Ralph was excited when he blew the conch and boys showed up.
The boys find themselves stranded alone on a deserted island with no adults. Soon, he finds another boy, Piggy. He is pleased that Piggy has such a funny sounding nickname. Ralph finds a conch shell, which he finds very exciting because when he blows on it several more boys show up.
“I bet you can hear that for miles.”
Ralph found his breath and blew a series of short blasts.
Piggy exclaimed: “There’s one!”
A child had appeared among the palms, about a hundred yards along the beach. (Ch. 1)
Ralph enjoys the fact that he has power over the boys, making them show up when he blows on the conch. This is the beginning of Ralph’s reign, because the boys on the island vote him into power because he has the allure of the conch.
Piggy assures Ralph of the conch’s value when they find it.
“—a conch; ever so expensive. I bet if you wanted to buy one, you’d have to pay pounds and pounds and pounds—he had it on his garden wall, and my auntie—” (Ch. 1)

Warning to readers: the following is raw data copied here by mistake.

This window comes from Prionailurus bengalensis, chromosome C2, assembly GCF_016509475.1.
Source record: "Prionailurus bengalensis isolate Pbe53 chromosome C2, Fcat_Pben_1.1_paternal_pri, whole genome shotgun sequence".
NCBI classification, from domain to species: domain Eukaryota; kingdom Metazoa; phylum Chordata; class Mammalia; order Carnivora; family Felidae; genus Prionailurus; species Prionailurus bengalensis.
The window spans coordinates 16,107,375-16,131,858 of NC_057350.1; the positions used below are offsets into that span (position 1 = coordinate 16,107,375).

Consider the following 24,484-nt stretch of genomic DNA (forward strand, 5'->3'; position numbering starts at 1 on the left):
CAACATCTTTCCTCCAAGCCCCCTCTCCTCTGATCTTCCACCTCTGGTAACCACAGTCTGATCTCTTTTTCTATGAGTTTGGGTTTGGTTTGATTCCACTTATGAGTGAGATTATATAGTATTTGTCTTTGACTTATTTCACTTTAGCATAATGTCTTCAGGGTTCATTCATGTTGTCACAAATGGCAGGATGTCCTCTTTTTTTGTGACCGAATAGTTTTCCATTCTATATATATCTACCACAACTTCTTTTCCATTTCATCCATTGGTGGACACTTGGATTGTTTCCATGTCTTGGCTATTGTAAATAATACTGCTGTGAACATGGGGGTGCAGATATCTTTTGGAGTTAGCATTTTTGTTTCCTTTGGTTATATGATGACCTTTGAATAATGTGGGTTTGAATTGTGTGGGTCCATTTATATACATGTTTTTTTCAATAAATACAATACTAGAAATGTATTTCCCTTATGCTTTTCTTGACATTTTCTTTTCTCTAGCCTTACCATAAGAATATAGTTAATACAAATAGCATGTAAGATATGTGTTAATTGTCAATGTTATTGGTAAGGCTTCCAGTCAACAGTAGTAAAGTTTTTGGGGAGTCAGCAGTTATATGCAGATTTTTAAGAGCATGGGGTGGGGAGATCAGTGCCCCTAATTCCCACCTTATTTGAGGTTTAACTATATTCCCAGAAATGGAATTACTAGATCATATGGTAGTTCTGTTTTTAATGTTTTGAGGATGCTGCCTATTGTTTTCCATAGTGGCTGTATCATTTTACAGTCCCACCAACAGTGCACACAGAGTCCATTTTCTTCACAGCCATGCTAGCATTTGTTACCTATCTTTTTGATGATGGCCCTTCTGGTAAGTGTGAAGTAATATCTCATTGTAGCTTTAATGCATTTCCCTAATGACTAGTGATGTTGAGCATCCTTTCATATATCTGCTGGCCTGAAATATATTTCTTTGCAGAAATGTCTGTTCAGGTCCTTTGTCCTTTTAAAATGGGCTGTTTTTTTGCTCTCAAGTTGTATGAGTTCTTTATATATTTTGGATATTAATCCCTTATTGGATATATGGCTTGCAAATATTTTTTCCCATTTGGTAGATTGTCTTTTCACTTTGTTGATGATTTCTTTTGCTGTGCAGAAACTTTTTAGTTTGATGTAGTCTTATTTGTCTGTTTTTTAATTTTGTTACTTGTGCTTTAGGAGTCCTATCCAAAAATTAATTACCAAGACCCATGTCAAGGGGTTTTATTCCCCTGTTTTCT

He also explains to Ralph how to use it. It is the beginning of Ralph and Piggy’s uneasy alliance. Ralph depends on Piggy, using his advice, but not really acknowledging him or treating him with respect. Piggy needs Ralph for what little prestige the association gets him, but realizes that he is getting not much out of it. When Ralph does listen to him, he barely does so.
Jack, the leader of the choir, adds another element of trouble to the mix, because he challenges Ralph’s authority and also has no love or respect for Piggy. It is the conch, and Piggy, that grant Ralph his power. Jack knows this, and does his best from the beginning to whittle away at the conch’s influence. He is eventually successful, increasing his own influence through his success at hunting.